Posted by: Michael | October 19, 2015 8:32 PM
I was really liking the title Namor at this point. Byrne did well with these unsympathetic characters (or at least less sympathetic characters than we usually get). Even Namor retains his regal jerk qualities. I thought Namor not even trying to restore the Griffin was perfectly in character, and certainly not something other heroes would do. Phoebe had her faults, but she did seem regal in a way that Namor's other loves did not.
The subplots were proceeding well. I already knew who "Iron Fist" was, but not how the real one might come back. I didn't understand the Dorma plot at all, but was pleased that Atlantis was being re-introduced.
Posted by: Chris | October 19, 2015 9:42 PM
Chris,I agree that not restoring the Griffin makes sense for Namor and Phoebe but next issue CAPTAIN AMERICA makes no attempt to restore the Griffin!
Posted by: Michael | October 19, 2015 10:22 PM
Pretty strong clue with that "hypnotic zap" line. I'm ashamed I never noticed it before.
Posted by: Luis Dantas | October 19, 2015 11:09 PM
One nice thing about a Namor book - everyone knows who he is, so you never have to worry about the whole "must change into my costume to save the day without anyone knowing who I am trope".
Posted by: Erik Beck | December 26, 2015 8:55 AM
Regarding Phoebe's story, Byrne says "Phoebe's story was entirely a lie. The kid was not her son. It was all part of a scheme to ensnare Namor."
Can't recall if that was ever clarified in the stories though, so Fnord's incestuous relationship theory still has legs :)
Posted by: Jonathan, son of Kevin | February 5, 2017 2:43 PM
Byrne had a tendency to not reveal crucial background or plot points in his stories. Sometimes that is OK. They could be open secrets the readers are supposed to figure out on their own, or are intended to be revealed later on. However, sometimes they are clearly things that need to be revealed at some point to figure out things, and Byrne never does (sometimes because he leaves the book before he gets there).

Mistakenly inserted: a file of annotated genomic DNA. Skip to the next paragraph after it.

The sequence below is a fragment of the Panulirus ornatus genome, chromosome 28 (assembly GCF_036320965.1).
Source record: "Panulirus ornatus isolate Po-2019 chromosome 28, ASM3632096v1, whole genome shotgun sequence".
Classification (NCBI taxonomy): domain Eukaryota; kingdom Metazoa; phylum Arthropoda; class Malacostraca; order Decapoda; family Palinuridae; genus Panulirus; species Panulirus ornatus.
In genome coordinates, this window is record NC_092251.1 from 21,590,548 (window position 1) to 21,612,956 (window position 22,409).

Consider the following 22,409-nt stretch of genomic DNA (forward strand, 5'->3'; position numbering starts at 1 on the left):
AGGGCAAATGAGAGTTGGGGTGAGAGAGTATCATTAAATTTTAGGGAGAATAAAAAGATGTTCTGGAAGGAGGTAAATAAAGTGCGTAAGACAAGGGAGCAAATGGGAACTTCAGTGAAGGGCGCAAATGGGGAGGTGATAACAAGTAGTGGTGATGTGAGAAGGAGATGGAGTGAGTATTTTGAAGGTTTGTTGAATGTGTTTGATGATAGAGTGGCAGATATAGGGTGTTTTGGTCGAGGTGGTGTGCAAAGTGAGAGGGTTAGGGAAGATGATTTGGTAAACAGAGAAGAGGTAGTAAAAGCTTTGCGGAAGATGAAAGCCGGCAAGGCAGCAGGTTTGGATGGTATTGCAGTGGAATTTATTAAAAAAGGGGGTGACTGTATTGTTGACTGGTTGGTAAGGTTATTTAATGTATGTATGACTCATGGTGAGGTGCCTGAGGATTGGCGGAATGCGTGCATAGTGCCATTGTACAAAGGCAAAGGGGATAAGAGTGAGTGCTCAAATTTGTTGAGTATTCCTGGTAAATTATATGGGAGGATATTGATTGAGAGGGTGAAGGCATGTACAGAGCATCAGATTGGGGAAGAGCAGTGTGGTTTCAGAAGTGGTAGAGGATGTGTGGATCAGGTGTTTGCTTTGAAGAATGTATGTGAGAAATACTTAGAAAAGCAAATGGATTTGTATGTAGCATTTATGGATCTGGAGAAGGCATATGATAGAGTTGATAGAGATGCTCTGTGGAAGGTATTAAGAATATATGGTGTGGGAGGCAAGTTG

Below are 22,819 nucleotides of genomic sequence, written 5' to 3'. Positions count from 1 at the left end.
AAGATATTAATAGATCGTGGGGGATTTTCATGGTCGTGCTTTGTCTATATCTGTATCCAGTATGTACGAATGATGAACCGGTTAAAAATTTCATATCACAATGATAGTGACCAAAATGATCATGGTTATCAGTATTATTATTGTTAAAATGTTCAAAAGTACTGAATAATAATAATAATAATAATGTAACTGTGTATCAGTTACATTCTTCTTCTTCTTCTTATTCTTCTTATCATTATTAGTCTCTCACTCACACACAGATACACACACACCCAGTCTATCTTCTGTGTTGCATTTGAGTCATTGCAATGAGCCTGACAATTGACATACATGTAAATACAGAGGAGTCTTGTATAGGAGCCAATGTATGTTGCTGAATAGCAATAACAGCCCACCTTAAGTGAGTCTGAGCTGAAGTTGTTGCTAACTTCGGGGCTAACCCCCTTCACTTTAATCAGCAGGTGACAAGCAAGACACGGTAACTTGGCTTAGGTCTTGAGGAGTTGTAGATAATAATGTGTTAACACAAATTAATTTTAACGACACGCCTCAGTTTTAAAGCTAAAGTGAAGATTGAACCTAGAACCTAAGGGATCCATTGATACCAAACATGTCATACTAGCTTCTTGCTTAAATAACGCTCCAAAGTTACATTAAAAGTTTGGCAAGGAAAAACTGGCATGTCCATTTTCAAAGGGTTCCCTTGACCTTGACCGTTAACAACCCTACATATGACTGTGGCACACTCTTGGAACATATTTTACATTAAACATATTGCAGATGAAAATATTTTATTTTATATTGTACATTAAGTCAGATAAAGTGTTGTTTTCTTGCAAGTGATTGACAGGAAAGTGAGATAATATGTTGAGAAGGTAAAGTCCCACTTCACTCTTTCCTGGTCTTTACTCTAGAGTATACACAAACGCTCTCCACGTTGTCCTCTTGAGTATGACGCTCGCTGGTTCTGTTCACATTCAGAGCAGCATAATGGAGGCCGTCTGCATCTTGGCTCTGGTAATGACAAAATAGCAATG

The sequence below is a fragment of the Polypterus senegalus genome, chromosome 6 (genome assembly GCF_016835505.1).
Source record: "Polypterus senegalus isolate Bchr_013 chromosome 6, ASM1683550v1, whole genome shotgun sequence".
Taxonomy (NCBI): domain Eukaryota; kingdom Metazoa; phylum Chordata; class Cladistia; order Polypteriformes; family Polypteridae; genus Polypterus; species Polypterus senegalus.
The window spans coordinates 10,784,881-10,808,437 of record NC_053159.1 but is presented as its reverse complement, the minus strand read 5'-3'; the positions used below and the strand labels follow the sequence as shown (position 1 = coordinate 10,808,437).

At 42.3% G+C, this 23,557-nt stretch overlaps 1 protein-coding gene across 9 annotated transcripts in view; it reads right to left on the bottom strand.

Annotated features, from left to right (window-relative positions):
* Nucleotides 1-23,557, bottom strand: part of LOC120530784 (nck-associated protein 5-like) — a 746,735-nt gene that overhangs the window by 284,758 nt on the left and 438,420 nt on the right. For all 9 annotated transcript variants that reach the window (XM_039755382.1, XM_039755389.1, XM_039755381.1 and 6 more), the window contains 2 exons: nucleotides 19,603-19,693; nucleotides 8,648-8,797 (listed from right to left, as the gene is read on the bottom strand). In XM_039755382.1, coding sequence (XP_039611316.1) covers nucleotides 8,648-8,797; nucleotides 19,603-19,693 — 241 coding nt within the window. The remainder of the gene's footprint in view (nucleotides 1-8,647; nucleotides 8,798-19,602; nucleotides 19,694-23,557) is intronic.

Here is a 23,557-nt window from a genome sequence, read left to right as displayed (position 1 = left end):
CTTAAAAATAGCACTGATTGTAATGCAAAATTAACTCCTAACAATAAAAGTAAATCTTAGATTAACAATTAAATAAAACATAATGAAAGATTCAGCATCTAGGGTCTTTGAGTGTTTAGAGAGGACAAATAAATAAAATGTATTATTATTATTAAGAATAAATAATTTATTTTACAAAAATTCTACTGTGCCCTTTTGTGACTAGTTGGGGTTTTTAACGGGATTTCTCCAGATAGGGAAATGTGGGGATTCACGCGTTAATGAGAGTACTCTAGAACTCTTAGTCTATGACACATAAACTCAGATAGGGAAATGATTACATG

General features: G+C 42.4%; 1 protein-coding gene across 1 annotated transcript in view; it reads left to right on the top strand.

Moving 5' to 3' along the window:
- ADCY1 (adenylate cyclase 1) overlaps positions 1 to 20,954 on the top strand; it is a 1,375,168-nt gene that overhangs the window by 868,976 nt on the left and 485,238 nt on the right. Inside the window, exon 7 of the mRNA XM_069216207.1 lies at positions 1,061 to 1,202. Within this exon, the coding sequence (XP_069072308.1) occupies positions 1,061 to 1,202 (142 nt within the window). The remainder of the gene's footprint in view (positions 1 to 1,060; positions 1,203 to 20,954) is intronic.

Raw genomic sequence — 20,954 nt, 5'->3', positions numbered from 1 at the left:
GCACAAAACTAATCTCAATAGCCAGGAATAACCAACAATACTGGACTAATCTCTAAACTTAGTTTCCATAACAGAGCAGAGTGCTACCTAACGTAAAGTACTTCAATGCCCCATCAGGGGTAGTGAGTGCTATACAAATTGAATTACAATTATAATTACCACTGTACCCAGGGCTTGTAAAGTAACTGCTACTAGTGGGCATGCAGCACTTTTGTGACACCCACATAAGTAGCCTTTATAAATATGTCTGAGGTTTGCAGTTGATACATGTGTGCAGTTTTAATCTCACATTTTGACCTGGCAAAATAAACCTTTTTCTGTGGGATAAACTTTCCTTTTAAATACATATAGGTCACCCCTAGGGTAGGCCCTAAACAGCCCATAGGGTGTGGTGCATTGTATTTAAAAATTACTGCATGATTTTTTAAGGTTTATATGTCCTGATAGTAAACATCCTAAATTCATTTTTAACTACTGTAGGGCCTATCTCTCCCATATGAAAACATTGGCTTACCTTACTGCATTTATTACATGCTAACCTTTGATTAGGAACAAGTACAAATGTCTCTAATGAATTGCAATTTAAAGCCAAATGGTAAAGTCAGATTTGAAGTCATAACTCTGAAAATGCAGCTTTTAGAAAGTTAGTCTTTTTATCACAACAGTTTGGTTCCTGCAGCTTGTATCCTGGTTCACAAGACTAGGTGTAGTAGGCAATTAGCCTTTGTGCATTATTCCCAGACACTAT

For me, it wasn't that Phoebe had a mentally disabled kid. It was the ridiculous story of her marrying a middle class nobody and Desmond ruining it for her.
Posted by: Chris | February 5, 2017 3:18 PM
@Chris: Good point. I had no damn clue that the entire story Phoebe Marrs told Namor was supposed to be a big fat lie. I don't know why Byrne thought it was supposed to be obvious to readers. He seems to be confusing "subtle" with "not giving the readers anywhere enough information to arrive at a reasonable conclusion."
This is very much along the lines of what happened with Kearson DeWitt in "Armor Wars II." Byrne seemed to regard that bit where Jim Rhodes casually suggesting to Tony Stark "Hey, maybe he was some guy that you inadvertently screwed over in some business deal years ago" as a concrete declaration of who DeWitt was supposed to be. Or later on, when Phoebe starts seeing her dead brother, Byrne expected it to be obvious that she was going crazy, but for a lot of readers, myself included, it certainly wasn't.
Posted by: Ben Herman | February 5, 2017 6:54 PM
Comments are now closed.
|SuperMegaMonkey home | Comics Chronology home|